Social Policy and Society

Articles

A Qualitative Exploration of the Spatial Needs of Homeless Drug Users Living in Hostels and Night Shelters

Joanne Nealea1 and Caral Stevensona2

a1 Institute of Psychiatry, Kings College London/National Centre in HIV Research, University of New South Wales E-mail: jneale@brookes.ac.uk

a2 Department of Psychology, Social Work and Public Health, Oxford Brookes University E-mail: cstevenson@brookes.ac.uk

Abstract

Qualitative data were deployed to explore the spatial needs of homeless drug users staying in hostels and night shelters. Findings indicated that Fitzpatrick and LaGory's four categories of spatial need (‘privacy’, ‘personal space’, ‘social interaction’, ‘safe and defensible spaces’) all had good analytical purchase. However, three further need categories (‘institutional support’, ‘amenities and standards’, ‘spatiotemporal structures and boundaries’) were identified. While hostels and night shelters met the spatial needs of some homeless drug users, there was considerable scope for improvement; indeed, failure to meet spatial needs could result in increased drug use, risky injecting practices, worsening health and a return to the streets. Our seven-fold categorisation of spatial needs requires further empirical study but could potentially inform other place-based approaches to health.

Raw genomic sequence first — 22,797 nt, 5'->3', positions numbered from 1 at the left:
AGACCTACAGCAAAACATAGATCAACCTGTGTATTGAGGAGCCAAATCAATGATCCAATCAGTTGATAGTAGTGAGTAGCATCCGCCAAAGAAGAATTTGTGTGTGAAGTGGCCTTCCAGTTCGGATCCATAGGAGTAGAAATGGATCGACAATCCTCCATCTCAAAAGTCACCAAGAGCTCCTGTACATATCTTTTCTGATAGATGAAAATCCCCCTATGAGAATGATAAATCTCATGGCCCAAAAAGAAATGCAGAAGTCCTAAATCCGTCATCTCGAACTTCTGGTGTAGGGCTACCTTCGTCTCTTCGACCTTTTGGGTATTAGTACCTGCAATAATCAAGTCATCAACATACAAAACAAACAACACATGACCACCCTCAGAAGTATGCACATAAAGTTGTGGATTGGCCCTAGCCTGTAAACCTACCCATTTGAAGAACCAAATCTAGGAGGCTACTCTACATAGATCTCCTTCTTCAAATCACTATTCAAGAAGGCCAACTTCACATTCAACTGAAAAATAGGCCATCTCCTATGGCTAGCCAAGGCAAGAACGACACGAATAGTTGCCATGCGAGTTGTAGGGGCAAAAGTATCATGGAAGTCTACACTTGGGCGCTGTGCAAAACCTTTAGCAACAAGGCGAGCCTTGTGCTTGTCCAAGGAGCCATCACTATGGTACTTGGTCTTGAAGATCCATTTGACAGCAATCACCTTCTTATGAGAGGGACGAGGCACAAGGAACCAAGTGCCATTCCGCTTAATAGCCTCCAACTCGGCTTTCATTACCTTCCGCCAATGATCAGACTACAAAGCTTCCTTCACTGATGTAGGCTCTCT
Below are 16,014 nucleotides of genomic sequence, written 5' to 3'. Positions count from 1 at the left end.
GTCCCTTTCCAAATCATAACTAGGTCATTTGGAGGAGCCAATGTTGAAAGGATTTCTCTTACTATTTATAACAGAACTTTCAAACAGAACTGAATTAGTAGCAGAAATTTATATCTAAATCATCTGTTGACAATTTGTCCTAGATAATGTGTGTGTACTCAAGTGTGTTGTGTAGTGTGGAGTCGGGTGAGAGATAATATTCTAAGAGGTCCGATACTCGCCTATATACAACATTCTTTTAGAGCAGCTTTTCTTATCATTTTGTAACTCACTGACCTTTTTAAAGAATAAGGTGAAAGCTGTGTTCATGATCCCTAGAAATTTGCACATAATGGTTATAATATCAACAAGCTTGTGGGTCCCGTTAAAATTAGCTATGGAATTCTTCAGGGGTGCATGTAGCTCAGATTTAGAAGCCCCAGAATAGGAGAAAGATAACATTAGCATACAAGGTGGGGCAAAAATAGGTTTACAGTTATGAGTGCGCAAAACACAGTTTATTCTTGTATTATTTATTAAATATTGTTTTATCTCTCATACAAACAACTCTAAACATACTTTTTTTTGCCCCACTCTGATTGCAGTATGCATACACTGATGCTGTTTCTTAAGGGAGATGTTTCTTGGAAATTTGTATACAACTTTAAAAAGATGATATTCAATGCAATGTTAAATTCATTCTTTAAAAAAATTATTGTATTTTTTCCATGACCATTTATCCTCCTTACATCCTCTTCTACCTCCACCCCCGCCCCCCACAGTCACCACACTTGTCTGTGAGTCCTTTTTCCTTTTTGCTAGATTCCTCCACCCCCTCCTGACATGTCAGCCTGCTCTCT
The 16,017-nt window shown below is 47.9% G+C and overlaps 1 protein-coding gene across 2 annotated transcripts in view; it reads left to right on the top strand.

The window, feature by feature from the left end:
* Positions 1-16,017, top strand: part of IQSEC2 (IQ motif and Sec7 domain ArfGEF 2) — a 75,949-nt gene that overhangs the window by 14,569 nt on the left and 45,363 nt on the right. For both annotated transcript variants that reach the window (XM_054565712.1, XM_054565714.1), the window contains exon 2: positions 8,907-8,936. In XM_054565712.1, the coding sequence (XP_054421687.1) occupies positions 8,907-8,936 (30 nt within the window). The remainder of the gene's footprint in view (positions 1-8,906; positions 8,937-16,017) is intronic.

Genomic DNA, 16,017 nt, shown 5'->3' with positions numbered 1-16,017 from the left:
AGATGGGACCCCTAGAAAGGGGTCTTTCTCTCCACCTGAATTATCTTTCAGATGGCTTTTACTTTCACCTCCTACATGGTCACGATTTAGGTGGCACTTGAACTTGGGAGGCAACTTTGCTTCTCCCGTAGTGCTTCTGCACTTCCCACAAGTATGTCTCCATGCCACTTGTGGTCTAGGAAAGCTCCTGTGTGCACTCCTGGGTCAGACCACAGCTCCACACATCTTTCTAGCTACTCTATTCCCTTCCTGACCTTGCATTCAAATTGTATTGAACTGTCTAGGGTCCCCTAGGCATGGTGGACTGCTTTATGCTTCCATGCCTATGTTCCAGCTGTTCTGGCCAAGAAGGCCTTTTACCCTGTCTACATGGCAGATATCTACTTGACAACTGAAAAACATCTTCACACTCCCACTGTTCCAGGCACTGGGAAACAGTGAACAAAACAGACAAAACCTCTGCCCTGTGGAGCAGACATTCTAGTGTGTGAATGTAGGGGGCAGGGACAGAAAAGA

Keywords:

  • Hostels;
  • night shelters;
  • homelessness;
  • drug use;
  • homeless drug users;
  • spatial needs